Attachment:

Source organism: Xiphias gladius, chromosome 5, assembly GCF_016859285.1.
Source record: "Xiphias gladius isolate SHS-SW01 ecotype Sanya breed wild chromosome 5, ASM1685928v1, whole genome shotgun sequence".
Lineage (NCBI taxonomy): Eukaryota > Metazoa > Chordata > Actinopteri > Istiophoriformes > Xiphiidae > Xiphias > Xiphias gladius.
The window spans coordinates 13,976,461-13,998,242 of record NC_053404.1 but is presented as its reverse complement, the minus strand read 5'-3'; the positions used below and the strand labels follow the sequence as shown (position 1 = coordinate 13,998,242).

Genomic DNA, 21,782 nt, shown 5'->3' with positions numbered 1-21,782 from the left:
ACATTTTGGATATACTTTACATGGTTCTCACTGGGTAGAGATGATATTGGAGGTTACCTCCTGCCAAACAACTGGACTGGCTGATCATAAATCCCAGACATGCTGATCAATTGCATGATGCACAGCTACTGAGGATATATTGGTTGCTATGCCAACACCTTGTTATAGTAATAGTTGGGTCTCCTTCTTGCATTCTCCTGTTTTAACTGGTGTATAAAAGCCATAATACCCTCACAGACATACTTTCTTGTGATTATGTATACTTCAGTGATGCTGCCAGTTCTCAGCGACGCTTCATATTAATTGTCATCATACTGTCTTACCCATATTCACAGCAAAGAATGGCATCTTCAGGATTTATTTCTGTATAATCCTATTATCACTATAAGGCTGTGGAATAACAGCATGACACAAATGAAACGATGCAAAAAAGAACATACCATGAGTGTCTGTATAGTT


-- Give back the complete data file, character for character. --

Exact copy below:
Source organism: Xiphias gladius, chromosome 5, assembly GCF_016859285.1.
Source record: "Xiphias gladius isolate SHS-SW01 ecotype Sanya breed wild chromosome 5, ASM1685928v1, whole genome shotgun sequence".
Lineage (NCBI taxonomy): Eukaryota > Metazoa > Chordata > Actinopteri > Istiophoriformes > Xiphiidae > Xiphias > Xiphias gladius.
The window spans coordinates 13,976,461-13,998,242 of record NC_053404.1 but is presented as its reverse complement, the minus strand read 5'-3'; the positions used below and the strand labels follow the sequence as shown (position 1 = coordinate 13,998,242).

Genomic DNA, 21,782 nt, shown 5'->3' with positions numbered 1-21,782 from the left:
ACATTTTGGATATACTTTACATGGTTCTCACTGGGTAGAGATGATATTGGAGGTTACCTCCTGCCAAACAACTGGACTGGCTGATCATAAATCCCAGACATGCTGATCAATTGCATGATGCACAGCTACTGAGGATATATTGGTTGCTATGCCAACACCTTGTTATAGTAATAGTTGGGTCTCCTTCTTGCATTCTCCTGTTTTAACTGGTGTATAAAAGCCATAATACCCTCACAGACATACTTTCTTGTGATTATGTATACTTCAGTGATGCTGCCAGTTCTCAGCGACGCTTCATATTAATTGTCATCATACTGTCTTACCCATATTCACAGCAAAGAATGGCATCTTCAGGATTTATTTCTGTATAATCCTATTATCACTATAAGGCTGTGGAATAACAGCATGACACAAATGAAACGATGCAAAAAAGAACATACCATGAGTGTCTGTATAGTT